Kering Eyewear and what it means…
On September 2nd 2014 Kering, owners of The Gucci Group, announced they’d no longer license their brands for eyewear. These include Gucci, Saint Laurent, Balenciaga, Alexander McQueen, Brioni, Puma, Stella McCartney, Bottega Veneta, and Volcom. Instead they’d start an eyewear division and handle it in-house by late 2016.
For years I’ve been wondering why such a move hadn’t already happened. It always seemed like madness established brands farmed out this lucrative accessory for 7% to 14% of net.
The main business paradigm of Luxottica, Safilo et. al. was always fragile. The inability to build a brand of one’s own has been an industry wide achilles heel. I’ve always considered it a real head scratcher that companies making consumer goods could grow into multi-billion dollar entities with almost zero brand equity. It was an anomaly that was begging for correction.
The industry’s historical inability to build brands and market them successfully to end consumers was never considered a problem by many currently successful players.
I can recall meetings with men running smaller companies that aspired to be junior Luxotticas. I’d explain the weakness of licensing as a foundation and how crucial it was for them to build brands within the category. A typical response would be: “It’s not worth the trouble to launch if sales don’t top $5 million the first year”.
I recall being told what great businessmen some of these guys were…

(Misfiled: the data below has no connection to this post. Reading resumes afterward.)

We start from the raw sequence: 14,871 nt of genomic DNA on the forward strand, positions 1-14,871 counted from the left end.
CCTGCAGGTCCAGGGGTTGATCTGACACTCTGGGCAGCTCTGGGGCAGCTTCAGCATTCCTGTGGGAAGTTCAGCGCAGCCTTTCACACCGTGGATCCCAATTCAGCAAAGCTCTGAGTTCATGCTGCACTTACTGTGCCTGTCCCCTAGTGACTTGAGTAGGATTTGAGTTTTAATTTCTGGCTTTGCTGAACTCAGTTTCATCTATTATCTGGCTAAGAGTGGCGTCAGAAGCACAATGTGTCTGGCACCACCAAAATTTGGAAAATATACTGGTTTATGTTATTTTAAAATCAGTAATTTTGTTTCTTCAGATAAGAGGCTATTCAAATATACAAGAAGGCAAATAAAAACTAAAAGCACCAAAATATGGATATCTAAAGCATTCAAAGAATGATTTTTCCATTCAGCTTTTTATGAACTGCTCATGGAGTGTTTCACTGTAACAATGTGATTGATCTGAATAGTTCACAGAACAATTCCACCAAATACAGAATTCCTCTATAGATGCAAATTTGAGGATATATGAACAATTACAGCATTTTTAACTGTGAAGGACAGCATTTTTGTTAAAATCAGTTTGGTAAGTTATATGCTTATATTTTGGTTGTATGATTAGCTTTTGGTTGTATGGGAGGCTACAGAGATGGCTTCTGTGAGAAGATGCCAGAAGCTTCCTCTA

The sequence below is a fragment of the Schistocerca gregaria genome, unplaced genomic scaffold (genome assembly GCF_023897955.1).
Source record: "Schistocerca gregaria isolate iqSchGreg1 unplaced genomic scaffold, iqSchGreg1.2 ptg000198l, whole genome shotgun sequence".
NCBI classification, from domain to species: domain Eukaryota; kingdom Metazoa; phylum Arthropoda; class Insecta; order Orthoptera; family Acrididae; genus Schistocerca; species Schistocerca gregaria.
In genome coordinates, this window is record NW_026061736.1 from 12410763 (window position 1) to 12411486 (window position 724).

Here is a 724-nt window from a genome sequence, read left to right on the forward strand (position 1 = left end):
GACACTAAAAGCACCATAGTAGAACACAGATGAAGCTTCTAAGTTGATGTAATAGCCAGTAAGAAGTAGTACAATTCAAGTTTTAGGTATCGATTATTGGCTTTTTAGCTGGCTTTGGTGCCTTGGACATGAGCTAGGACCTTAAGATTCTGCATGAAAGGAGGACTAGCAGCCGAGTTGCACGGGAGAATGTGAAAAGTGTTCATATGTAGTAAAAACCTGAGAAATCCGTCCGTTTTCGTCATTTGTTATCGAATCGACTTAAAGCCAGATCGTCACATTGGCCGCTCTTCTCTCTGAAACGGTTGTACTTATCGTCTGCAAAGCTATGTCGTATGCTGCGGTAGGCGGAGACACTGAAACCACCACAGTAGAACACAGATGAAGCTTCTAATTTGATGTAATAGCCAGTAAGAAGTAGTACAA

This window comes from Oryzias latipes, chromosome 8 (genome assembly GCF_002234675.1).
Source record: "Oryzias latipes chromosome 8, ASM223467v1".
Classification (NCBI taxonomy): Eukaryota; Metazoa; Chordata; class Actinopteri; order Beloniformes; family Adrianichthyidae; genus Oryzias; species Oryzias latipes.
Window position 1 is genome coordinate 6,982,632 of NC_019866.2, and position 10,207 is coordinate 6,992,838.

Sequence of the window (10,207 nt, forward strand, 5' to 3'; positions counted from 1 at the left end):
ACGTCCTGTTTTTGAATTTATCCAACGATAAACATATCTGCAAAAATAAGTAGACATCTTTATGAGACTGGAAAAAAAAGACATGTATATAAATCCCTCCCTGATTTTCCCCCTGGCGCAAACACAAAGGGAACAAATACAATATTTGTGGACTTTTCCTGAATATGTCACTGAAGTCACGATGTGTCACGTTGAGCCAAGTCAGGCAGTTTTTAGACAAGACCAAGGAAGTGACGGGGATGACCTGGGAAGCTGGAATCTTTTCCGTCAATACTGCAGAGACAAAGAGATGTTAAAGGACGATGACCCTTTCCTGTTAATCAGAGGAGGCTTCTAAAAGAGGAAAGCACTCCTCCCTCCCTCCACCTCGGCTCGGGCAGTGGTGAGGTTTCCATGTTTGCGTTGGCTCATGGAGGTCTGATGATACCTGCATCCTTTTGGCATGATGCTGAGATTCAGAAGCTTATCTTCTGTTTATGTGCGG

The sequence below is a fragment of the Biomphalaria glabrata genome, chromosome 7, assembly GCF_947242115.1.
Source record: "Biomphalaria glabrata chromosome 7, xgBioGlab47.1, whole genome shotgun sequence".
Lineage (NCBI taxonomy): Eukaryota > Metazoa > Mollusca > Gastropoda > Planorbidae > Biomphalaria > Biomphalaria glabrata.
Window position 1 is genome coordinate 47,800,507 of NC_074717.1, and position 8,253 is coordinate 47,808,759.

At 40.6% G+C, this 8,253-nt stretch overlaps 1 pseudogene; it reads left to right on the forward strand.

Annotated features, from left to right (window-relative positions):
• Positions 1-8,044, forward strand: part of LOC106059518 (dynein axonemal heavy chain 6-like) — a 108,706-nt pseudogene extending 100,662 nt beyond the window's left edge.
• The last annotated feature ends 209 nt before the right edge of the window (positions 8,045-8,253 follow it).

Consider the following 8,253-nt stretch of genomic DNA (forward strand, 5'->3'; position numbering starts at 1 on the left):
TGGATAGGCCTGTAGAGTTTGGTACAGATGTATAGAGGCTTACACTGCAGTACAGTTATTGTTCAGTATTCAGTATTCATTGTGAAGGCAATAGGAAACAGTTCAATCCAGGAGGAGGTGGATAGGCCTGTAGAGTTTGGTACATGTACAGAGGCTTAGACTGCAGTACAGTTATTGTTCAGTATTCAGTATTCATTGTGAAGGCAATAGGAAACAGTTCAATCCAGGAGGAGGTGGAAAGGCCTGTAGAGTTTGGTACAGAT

They’d better pray other big time licensors like LVMH and Chanel don’t join Kering in doing the obvious. If that happens Luxottica et. al. will move down the brand food chain and smaller companies producing licensed goods will find competition for the crumbs fierce.
Luxottica is hedged somewhat by their takeovers of what are now in-house brands. This move still spells trouble for them. For other companies who have few in-house brands it could well be cataclysmic.
The ball is basically Kering’s to drop. They’ll need to nail the product design. Beyond that they certainly have the resources to build a sales and distribution network where they need it. They could even come out ahead working with outside distributors or with reduced volume.
This just goes to show there are many potentialities that can reconfigure the industry. This is just the one happening today…
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